In 2009, Europe announced a new program to finance the installation of Carbon Capture and Storage (CCS) technology in industrial plants, which would allow these plants to capture their own emissions and store them underground rather than releasing them into the atmosphere. The funding for the installations was expected to come from the sale of carbon credits and placed into a fund known as the NER300.
The move means that a fund – once envisioned as a way to help finance as many as a dozen pilot plants deploying technology to capture and bury carbon emissions – will not support a single facility in its first phase. The grants, to be announced as early as this week, will instead go to renewable energy projects such as solar and wind power.“At the end of the day, not a single CCS project will go ahead,” said Chris Davies, a British MEP who was instrumental in establishing the fund, known as the NER300. “This is a huge blow to efforts to combat climate change.”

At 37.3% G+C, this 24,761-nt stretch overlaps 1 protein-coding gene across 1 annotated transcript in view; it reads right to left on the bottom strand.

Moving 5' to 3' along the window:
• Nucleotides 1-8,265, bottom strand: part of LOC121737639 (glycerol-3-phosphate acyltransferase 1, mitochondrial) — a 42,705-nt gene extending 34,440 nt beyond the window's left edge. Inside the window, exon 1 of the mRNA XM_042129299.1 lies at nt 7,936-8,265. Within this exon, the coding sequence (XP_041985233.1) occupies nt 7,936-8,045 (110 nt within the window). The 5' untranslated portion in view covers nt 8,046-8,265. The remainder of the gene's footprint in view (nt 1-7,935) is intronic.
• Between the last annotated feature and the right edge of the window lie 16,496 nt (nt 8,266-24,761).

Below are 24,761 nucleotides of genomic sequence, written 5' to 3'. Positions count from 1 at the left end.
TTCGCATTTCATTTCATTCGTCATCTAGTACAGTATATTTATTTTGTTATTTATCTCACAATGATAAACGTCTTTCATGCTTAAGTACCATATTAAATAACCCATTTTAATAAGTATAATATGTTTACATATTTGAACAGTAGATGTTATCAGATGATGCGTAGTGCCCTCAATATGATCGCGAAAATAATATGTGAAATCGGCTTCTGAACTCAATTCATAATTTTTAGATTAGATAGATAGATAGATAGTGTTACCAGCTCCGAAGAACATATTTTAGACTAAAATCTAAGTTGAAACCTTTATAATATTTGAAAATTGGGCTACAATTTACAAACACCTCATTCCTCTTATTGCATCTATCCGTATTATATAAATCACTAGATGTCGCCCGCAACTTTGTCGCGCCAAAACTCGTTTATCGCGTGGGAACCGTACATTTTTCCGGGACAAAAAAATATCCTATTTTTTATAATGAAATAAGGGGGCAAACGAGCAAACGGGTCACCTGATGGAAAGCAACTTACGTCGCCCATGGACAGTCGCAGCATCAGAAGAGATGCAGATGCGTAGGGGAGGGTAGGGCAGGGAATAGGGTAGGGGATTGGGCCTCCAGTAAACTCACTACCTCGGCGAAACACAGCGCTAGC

In some ways, it’s fortunate for the CCS program that no projects are coming online, because the NER300 is already running out of money. Due to the long recession and slow industrial growth in Europe, emissions have been low, thus creating little market demand for carbon credits. As a result, most countries have not generated enough cash to co-finance CCS projects, which could cost up to a billion euros.The plan seemed so simple: Make money by selling emissions credits, and then funnel this money back into more emissions reducing programs. It sounds solid—except the greens couldn’t make money, and even if they could have, there aren’t any programs to plow the money back into.The greens want to run the world, yet they’ve proven time and again that they can’t even shoot straight.